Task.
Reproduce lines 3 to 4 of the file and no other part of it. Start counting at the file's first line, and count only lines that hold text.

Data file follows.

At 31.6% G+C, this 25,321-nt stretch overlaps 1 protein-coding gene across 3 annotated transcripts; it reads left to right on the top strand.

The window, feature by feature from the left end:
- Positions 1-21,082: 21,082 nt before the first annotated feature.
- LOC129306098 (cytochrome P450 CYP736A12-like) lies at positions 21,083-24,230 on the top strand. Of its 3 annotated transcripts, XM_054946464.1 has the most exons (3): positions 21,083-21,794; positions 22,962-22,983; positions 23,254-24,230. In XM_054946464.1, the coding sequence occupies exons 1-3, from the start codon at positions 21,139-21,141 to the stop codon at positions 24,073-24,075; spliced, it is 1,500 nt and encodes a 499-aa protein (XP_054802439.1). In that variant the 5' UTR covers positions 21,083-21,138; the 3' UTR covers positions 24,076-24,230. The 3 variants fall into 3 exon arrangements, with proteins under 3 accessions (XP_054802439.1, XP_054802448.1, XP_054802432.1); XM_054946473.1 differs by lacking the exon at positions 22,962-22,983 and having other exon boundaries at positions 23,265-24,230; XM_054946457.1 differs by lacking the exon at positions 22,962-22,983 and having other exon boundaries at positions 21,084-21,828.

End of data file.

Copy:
- Positions 1-21,082: 21,082 nt before the first annotated feature.
- LOC129306098 (cytochrome P450 CYP736A12-like) lies at positions 21,083-24,230 on the top strand. Of its 3 annotated transcripts, XM_054946464.1 has the most exons (3): positions 21,083-21,794; positions 22,962-22,983; positions 23,254-24,230. In XM_054946464.1, the coding sequence occupies exons 1-3, from the start codon at positions 21,139-21,141 to the stop codon at positions 24,073-24,075; spliced, it is 1,500 nt and encodes a 499-aa protein (XP_054802439.1). In that variant the 5' UTR covers positions 21,083-21,138; the 3' UTR covers positions 24,076-24,230. The 3 variants fall into 3 exon arrangements, with proteins under 3 accessions (XP_054802439.1, XP_054802448.1, XP_054802432.1); XM_054946473.1 differs by lacking the exon at positions 22,962-22,983 and having other exon boundaries at positions 23,265-24,230; XM_054946457.1 differs by lacking the exon at positions 22,962-22,983 and having other exon boundaries at positions 21,084-21,828.